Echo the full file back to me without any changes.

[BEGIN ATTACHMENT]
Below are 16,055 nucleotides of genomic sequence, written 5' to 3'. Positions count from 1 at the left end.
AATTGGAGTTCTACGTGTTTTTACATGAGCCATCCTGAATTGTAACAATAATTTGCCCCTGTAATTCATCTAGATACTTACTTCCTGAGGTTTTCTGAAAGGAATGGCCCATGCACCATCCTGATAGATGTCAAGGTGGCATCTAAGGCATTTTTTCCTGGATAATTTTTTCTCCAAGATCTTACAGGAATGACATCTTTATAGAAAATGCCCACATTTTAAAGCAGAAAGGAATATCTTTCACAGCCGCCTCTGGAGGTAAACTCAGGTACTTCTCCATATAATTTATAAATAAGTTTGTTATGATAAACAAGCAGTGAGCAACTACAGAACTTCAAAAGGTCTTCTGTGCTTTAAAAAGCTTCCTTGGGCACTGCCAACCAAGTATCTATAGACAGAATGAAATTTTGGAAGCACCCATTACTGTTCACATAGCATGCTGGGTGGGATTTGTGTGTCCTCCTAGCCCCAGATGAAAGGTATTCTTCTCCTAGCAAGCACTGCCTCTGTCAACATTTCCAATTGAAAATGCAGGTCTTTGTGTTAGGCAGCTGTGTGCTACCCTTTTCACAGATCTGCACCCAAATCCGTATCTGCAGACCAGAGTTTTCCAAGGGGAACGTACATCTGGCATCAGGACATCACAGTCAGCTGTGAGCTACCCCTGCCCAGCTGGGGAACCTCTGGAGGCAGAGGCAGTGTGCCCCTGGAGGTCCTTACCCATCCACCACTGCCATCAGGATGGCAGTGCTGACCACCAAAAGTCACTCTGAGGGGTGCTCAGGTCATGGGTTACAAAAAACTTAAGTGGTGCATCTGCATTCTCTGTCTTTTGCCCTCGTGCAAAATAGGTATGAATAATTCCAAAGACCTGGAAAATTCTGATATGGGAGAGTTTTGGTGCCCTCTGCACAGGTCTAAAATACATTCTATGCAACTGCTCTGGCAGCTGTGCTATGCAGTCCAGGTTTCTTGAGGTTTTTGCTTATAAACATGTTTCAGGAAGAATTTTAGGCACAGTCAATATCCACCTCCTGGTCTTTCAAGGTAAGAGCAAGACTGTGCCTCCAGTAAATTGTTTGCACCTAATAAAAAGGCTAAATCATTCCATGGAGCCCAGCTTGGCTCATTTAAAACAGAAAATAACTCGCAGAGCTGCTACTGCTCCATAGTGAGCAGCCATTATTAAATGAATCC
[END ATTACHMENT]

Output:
Below are 16,055 nucleotides of genomic sequence, written 5' to 3'. Positions count from 1 at the left end.
AATTGGAGTTCTACGTGTTTTTACATGAGCCATCCTGAATTGTAACAATAATTTGCCCCTGTAATTCATCTAGATACTTACTTCCTGAGGTTTTCTGAAAGGAATGGCCCATGCACCATCCTGATAGATGTCAAGGTGGCATCTAAGGCATTTTTTCCTGGATAATTTTTTCTCCAAGATCTTACAGGAATGACATCTTTATAGAAAATGCCCACATTTTAAAGCAGAAAGGAATATCTTTCACAGCCGCCTCTGGAGGTAAACTCAGGTACTTCTCCATATAATTTATAAATAAGTTTGTTATGATAAACAAGCAGTGAGCAACTACAGAACTTCAAAAGGTCTTCTGTGCTTTAAAAAGCTTCCTTGGGCACTGCCAACCAAGTATCTATAGACAGAATGAAATTTTGGAAGCACCCATTACTGTTCACATAGCATGCTGGGTGGGATTTGTGTGTCCTCCTAGCCCCAGATGAAAGGTATTCTTCTCCTAGCAAGCACTGCCTCTGTCAACATTTCCAATTGAAAATGCAGGTCTTTGTGTTAGGCAGCTGTGTGCTACCCTTTTCACAGATCTGCACCCAAATCCGTATCTGCAGACCAGAGTTTTCCAAGGGGAACGTACATCTGGCATCAGGACATCACAGTCAGCTGTGAGCTACCCCTGCCCAGCTGGGGAACCTCTGGAGGCAGAGGCAGTGTGCCCCTGGAGGTCCTTACCCATCCACCACTGCCATCAGGATGGCAGTGCTGACCACCAAAAGTCACTCTGAGGGGTGCTCAGGTCATGGGTTACAAAAAACTTAAGTGGTGCATCTGCATTCTCTGTCTTTTGCCCTCGTGCAAAATAGGTATGAATAATTCCAAAGACCTGGAAAATTCTGATATGGGAGAGTTTTGGTGCCCTCTGCACAGGTCTAAAATACATTCTATGCAACTGCTCTGGCAGCTGTGCTATGCAGTCCAGGTTTCTTGAGGTTTTTGCTTATAAACATGTTTCAGGAAGAATTTTAGGCACAGTCAATATCCACCTCCTGGTCTTTCAAGGTAAGAGCAAGACTGTGCCTCCAGTAAATTGTTTGCACCTAATAAAAAGGCTAAATCATTCCATGGAGCCCAGCTTGGCTCATTTAAAACAGAAAATAACTCGCAGAGCTGCTACTGCTCCATAGTGAGCAGCCATTATTAAATGAATCC